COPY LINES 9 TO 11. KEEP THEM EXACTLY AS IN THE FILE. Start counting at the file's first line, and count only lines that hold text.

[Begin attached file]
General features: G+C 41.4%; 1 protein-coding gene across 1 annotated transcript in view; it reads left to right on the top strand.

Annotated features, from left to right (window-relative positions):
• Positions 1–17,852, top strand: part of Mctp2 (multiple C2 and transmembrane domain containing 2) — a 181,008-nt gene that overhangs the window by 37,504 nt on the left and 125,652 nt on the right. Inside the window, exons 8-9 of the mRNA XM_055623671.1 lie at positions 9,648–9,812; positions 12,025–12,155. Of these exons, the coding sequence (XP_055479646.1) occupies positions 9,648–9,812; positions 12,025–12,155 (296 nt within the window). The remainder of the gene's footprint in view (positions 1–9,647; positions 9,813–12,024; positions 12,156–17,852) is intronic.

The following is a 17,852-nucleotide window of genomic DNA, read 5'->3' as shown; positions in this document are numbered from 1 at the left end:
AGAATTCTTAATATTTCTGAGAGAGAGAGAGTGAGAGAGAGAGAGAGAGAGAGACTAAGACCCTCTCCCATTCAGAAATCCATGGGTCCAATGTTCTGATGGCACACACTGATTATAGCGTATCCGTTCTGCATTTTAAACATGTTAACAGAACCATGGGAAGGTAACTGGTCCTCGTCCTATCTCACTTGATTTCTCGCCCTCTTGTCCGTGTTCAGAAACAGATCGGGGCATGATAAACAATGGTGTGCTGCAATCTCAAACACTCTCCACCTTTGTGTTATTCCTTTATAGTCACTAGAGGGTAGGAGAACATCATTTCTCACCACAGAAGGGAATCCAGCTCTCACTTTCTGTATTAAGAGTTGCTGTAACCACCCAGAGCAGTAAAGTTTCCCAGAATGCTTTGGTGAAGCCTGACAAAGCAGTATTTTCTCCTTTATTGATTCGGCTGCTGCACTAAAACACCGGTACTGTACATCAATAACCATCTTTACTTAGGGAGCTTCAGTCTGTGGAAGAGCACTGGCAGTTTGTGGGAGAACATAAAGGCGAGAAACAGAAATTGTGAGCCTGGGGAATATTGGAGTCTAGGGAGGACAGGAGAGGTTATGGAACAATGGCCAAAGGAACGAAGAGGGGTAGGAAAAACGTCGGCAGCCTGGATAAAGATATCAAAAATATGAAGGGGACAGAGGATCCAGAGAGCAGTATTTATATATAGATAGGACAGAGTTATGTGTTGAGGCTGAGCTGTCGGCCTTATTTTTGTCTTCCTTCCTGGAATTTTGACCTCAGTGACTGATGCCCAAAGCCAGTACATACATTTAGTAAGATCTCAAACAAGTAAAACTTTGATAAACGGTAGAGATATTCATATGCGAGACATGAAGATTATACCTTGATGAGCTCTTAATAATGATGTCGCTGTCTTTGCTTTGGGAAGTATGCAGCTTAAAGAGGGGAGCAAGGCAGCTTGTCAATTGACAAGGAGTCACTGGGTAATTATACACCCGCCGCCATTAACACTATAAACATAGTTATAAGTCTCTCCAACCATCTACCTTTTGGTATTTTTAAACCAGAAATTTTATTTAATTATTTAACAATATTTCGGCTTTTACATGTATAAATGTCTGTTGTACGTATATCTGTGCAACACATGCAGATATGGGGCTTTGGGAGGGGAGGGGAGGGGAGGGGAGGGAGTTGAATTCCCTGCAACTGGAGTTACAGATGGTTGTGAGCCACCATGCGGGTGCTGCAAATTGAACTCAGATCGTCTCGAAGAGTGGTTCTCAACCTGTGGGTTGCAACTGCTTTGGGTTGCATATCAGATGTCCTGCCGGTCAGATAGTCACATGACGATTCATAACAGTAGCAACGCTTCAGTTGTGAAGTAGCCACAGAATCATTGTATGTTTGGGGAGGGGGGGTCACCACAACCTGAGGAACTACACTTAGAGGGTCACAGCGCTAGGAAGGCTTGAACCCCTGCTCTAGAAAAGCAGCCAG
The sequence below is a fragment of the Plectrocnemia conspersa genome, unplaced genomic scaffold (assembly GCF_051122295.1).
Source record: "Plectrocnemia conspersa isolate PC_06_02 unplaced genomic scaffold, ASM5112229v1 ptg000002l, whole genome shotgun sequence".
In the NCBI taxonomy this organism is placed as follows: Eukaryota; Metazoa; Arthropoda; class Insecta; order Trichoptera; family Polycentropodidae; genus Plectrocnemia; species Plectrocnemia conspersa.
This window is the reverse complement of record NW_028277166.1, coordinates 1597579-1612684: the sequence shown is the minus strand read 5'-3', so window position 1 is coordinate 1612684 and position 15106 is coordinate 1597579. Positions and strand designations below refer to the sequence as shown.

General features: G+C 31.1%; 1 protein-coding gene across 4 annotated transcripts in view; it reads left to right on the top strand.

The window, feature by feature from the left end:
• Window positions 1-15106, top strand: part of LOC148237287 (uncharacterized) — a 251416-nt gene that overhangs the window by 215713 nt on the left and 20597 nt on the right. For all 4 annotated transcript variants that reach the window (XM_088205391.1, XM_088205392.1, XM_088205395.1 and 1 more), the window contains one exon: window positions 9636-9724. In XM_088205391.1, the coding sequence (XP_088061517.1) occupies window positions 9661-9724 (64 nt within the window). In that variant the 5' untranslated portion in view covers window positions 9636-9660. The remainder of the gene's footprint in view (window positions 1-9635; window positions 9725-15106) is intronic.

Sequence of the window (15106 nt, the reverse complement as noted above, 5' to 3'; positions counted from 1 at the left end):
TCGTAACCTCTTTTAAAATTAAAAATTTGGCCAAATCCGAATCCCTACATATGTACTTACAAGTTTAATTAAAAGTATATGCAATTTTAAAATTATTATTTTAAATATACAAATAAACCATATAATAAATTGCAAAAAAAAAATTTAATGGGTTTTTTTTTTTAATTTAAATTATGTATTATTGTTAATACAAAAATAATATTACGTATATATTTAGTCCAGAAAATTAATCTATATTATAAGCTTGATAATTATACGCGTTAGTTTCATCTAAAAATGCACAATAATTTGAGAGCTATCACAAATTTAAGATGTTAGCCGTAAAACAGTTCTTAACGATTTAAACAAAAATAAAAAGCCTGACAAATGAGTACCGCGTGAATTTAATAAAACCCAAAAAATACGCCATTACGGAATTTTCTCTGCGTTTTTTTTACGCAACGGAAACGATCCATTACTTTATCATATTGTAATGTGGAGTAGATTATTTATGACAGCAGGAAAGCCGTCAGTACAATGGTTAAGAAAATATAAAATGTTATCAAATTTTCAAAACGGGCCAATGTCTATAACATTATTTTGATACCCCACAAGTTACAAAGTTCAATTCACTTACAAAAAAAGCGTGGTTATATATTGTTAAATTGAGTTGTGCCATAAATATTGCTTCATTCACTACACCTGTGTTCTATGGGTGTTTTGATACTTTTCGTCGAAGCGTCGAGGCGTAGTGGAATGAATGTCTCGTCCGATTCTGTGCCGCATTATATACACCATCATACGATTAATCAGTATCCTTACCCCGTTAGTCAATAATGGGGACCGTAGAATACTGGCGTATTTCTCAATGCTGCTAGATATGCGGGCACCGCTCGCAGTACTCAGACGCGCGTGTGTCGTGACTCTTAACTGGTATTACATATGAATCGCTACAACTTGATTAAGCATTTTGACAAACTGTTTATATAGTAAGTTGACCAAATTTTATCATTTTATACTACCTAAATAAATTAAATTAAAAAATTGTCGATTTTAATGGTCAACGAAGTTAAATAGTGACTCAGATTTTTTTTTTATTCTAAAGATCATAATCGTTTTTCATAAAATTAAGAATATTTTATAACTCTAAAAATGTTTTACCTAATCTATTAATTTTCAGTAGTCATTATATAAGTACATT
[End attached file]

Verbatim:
This window is the reverse complement of record NW_028277166.1, coordinates 1597579-1612684: the sequence shown is the minus strand read 5'-3', so window position 1 is coordinate 1612684 and position 15106 is coordinate 1597579. Positions and strand designations below refer to the sequence as shown.

General features: G+C 31.1%; 1 protein-coding gene across 4 annotated transcripts in view; it reads left to right on the top strand.

The window, feature by feature from the left end: